Posts by sage

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UKHippy is a long running online community and of likeminded people exploring all interpretations on what it means to be living an alternative lifestyle -- we welcome discussions on everything related to sustainability, the environment, alternative spirituality, music, festivals, politics and more -- membership of this website is free but supported by the community.

    what about gay marriage? im all for it. in the UK i don't think married couples don't get the same tax benefits and such as in the states. these guys are way against it:

    Christian Coalition of America Legislative Agenda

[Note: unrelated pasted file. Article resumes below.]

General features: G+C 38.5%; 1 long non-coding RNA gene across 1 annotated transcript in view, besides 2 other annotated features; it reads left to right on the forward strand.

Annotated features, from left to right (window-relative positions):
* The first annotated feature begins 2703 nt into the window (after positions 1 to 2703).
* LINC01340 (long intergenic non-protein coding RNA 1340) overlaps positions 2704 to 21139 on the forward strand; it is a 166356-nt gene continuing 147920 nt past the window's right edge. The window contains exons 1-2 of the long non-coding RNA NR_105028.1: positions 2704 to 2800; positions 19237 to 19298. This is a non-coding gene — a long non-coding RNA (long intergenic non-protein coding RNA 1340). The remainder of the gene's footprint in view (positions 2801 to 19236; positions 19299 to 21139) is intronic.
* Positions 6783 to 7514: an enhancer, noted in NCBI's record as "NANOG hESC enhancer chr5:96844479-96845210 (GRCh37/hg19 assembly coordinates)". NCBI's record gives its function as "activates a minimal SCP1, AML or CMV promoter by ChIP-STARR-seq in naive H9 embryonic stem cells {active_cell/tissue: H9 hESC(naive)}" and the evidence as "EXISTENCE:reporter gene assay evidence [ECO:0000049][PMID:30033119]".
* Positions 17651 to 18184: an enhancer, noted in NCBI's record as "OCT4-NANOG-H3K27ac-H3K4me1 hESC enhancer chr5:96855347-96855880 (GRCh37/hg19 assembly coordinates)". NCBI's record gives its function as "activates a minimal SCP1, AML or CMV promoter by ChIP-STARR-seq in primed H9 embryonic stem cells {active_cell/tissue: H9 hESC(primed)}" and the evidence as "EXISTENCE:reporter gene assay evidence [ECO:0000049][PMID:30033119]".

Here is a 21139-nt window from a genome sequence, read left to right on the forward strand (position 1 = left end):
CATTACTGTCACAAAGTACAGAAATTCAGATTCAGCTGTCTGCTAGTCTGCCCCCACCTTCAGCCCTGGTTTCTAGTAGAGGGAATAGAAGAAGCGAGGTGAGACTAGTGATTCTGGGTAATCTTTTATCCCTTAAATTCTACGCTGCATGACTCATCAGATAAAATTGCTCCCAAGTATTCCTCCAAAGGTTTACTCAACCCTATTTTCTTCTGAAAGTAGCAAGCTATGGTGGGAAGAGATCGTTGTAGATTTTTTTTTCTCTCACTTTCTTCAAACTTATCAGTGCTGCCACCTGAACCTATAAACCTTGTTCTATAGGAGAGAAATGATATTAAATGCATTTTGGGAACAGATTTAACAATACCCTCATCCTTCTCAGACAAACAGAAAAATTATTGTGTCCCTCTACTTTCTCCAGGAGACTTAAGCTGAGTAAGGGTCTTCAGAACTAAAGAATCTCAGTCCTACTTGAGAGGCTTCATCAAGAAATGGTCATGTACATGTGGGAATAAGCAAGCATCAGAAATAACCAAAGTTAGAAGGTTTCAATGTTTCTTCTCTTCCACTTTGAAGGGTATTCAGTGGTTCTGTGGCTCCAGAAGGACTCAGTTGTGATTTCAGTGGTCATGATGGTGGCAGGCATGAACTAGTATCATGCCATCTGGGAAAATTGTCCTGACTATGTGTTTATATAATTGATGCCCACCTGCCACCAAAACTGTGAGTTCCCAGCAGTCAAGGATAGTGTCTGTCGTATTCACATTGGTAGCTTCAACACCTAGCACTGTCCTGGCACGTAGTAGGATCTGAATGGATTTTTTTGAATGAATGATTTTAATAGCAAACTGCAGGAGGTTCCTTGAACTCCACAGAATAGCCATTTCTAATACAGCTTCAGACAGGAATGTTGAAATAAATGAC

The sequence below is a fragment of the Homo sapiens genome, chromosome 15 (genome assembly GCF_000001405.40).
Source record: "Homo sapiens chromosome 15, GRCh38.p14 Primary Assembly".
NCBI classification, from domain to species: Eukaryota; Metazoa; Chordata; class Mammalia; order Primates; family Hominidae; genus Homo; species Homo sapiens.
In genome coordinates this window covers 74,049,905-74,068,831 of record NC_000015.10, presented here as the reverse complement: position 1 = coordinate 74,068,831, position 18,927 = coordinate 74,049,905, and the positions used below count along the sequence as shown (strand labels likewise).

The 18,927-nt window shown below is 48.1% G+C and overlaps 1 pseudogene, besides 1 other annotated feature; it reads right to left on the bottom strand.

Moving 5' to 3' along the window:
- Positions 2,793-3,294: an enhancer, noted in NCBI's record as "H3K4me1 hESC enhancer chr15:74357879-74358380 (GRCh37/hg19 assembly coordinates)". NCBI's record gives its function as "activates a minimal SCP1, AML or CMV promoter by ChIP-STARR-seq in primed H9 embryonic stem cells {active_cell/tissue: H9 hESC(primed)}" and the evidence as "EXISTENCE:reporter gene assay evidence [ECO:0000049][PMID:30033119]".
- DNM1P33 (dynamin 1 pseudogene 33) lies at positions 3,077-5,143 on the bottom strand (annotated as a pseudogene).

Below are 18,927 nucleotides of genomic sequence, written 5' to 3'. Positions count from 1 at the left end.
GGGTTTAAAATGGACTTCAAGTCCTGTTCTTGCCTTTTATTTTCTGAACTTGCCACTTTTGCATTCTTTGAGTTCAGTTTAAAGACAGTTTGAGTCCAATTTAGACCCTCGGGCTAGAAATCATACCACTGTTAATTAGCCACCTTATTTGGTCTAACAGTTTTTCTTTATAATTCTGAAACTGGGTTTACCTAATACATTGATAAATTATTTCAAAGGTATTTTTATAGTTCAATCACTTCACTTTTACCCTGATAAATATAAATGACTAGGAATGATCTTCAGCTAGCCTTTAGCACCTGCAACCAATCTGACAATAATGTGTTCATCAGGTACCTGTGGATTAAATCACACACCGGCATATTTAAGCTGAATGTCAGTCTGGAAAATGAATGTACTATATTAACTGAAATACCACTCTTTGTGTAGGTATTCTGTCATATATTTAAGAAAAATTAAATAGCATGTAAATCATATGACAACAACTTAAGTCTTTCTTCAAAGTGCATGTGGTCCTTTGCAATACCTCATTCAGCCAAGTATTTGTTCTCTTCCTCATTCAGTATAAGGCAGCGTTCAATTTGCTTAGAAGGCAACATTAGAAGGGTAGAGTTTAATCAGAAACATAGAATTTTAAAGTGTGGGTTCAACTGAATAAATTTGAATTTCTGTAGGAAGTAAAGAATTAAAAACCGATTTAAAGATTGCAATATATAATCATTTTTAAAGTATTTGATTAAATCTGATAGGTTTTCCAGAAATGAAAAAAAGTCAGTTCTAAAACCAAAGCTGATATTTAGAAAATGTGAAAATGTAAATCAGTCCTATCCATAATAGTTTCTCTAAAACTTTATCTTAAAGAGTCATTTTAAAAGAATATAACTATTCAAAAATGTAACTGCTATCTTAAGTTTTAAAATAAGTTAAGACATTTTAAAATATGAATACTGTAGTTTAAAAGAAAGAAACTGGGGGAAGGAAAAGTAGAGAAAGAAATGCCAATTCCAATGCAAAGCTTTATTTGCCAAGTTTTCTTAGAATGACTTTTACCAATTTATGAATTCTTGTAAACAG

Attempting to get a vote on a Federal Marriage Amendment The Marriage Protection Amendment, the constitutional amendment banning homosexual "marriages" received 236 votes in the House of Representatives in the 109th Congress, an increase of several votes in the United States House of Representatives from the previous vote in the 108th Congress. Unfortunately, only 49 Senators, all Republicans except one, voted for the constitutional marriage amendment in the Senate in 2006. However, Christian Coalition state chapters are doing a tremendous job in passing state constitutional amendments banning homosexual "marriage." Thus far, 27 states have voted for, by an average vote of 70%, state constitutional amendments including 7 more states in 2007. It is expected that when Arizona voters -- the only state ever which defeated such an amendment (a complex and flawed amendment) -- have an opportunity to vote on a simple amendment banning homosexual "marriage," it will pass overwhelmingly like the amendments passed in the 27 states which have already passed such amendments. Christian Coalition of America will continue to grow votes in both the House and the Senate for a federal constitutional amendment banning homosexual "marriage." It is just a matter of time before the citizens of Massachusetts vote overwhelmingly to rebuke 4 radical Massachusetts judges and their liberal counterparts in the Massachusetts legislature and to ban the abominable practice of homosexual "marriages" in the state of Massachusetts, the only state where judicial dictators have forced such "marriages" on its citizens. It is expected that more states will have constitutional amendments on their state ballots during the 2008 presidential election and all of these are expected to pass overwhelmingly in addition to bringing out new pro-family voters in the presidential election.